A different perspective – on everything
Imagine growing up in a country, being taught a history of that country, experiencing that country in a certain way, and interpreting your world through those lenses. Then, many years later, everything changes.
Yes, that was the experience of many people who grew up in East Germany and knew very little different, except what they saw on Western television or heard about from others. And with the 25th anniversary of the fall of the Berlin Wall next Sunday (yes, I will be there – of course), that might be worthwhile thinking some more about. And my book on the experience of East German journalists shows how, while many things changed around them, a new normality soon set in which in some ways was not that different in feel and approach from what they had seen in communist days (and for the pedants, East Germany was not a communist state, it purported to a socialist one, but the end state of communism was never reached).
However, the experience I described above was one I had recently and was much closer to home. It starts with a book. Most things in my life do. But before that, there was the Snowden experience which I wrote about a couple of weeks ago. Remember how I believe less and less in coincidences? Here’s the chain of events.
1. Go to Book Festival event which Luke Harding is speaking at (about Snowden and the implications of what he made public) – incidentally, did you notice that GCHQ just last week admitted that they have been accessing data on UK citizens and others, collected by the NSA and other intelligence services, without court orders…
2. Read Harding book and realise that the Guardian has changed from the paper I remember it as when I was at university. In fairness, it’s been a while since then and it’s allowed to change.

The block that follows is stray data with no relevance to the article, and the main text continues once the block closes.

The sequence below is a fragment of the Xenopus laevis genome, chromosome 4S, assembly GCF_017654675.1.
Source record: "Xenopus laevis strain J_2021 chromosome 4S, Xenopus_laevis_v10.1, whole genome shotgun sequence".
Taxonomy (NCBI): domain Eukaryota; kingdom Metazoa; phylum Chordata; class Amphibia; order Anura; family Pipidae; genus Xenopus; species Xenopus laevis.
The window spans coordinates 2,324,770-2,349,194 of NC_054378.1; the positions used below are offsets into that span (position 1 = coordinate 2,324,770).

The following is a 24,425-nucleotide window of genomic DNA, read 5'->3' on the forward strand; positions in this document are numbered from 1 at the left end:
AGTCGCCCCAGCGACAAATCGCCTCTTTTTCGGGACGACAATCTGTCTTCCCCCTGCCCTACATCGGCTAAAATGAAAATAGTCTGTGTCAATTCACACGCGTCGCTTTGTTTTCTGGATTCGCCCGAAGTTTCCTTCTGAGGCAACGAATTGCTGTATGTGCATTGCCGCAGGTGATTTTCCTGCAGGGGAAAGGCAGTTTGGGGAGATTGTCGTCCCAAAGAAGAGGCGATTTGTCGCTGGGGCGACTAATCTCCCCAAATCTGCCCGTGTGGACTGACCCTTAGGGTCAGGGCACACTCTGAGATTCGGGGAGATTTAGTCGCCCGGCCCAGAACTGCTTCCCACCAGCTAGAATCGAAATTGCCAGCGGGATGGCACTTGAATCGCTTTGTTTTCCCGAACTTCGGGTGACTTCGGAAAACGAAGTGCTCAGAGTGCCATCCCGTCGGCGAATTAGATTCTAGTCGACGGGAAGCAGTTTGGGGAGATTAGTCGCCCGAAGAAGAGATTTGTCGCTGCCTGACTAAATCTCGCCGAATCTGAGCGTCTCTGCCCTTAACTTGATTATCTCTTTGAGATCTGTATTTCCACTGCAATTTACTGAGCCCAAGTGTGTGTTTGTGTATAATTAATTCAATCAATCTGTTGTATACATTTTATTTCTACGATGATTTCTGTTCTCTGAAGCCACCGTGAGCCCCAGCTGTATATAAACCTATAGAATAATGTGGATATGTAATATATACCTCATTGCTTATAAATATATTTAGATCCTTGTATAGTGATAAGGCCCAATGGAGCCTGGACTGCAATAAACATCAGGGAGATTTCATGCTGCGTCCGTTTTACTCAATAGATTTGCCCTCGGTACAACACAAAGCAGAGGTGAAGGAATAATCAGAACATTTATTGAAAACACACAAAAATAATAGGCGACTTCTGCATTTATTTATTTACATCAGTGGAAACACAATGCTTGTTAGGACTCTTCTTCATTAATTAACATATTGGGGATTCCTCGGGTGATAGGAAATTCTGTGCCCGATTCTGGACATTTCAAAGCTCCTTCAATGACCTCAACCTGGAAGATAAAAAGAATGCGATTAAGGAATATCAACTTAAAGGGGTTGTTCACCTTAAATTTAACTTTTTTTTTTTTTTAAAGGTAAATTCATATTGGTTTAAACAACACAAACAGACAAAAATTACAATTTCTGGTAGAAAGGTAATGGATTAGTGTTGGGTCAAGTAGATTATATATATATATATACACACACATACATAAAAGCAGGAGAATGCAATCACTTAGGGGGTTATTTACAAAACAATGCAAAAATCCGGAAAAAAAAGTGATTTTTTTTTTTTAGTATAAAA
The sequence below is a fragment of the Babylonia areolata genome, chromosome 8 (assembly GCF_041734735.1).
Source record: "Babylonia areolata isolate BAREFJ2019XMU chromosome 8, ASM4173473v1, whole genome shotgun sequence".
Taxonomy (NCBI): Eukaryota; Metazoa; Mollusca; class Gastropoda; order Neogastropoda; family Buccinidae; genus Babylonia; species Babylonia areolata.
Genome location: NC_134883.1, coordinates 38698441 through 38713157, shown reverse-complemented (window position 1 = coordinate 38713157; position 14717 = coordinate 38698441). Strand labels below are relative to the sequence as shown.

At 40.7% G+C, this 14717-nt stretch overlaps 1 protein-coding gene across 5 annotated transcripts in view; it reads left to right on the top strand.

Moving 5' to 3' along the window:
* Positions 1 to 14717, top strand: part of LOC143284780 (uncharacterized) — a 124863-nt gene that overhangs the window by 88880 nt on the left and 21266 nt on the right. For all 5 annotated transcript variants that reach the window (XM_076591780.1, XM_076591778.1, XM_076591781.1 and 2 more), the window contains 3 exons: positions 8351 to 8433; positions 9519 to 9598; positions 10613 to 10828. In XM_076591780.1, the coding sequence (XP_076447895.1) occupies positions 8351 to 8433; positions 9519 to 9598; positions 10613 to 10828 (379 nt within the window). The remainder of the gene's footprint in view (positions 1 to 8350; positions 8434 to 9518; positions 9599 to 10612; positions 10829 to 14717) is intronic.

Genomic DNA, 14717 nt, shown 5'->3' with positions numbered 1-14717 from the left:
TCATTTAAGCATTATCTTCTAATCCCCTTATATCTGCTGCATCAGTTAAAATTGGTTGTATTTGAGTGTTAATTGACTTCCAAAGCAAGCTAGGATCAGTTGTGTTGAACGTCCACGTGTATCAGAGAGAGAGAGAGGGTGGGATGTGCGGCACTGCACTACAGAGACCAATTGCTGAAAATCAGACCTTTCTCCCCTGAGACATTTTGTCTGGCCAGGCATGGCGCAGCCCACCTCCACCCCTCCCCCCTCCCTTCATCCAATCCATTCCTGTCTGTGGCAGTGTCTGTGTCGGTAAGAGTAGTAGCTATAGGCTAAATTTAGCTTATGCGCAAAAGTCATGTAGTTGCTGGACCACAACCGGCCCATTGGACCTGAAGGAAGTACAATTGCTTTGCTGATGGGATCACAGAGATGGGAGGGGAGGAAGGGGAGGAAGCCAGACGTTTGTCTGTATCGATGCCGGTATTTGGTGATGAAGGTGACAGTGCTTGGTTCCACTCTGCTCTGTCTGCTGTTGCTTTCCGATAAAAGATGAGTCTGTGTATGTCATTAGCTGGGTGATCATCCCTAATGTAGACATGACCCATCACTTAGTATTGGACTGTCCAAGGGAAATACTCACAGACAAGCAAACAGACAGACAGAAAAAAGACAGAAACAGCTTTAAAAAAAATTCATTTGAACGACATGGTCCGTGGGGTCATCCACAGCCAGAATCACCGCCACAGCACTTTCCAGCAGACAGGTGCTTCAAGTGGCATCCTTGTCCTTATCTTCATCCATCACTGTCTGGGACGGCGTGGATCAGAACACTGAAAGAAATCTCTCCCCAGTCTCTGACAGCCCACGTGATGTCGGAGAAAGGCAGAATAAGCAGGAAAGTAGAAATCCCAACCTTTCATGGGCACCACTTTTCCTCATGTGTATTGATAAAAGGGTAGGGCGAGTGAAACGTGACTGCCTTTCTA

3. Spend some time on the Guardian website and see that they have started a “membership” programme, including a free option which allows you to see what events are coming up (in fairness to me, most of the events are in London so paying to be able to go them really isn’t sensible).
4. The first event – streamed live – is with Naomi Klein, who has written a book on climate change, called This Changes Everything (I have it, it’s next on the non-fiction reading list)
5. The event is chaired by Owen Jones, who wrote The Establishment.
6. I read The Establishment (well, 90%, I’m in the last chapter at the moment. I probably should have finished it before writing about it. Oh well.)
The official blurb about it talks about a “powerful but unaccountable network of people who wield massive power and reap huge benefits in the process.” That wasn’t what I got out of the book to be honest. What I read was an account of how the events I remembered over the last thirty odd years could – and in Jones’s view should – be viewed differently. It’s persuasive. Is he right? I don’t know – there was one section in the book where my day job gives me some insights which I wouldn’t expect a non-specialist journalist to have, and which would lead me to different conclusions, so it did make me wonder what others closer to some of the other topics he covered would thing of them. But that’s at most a minor criticism.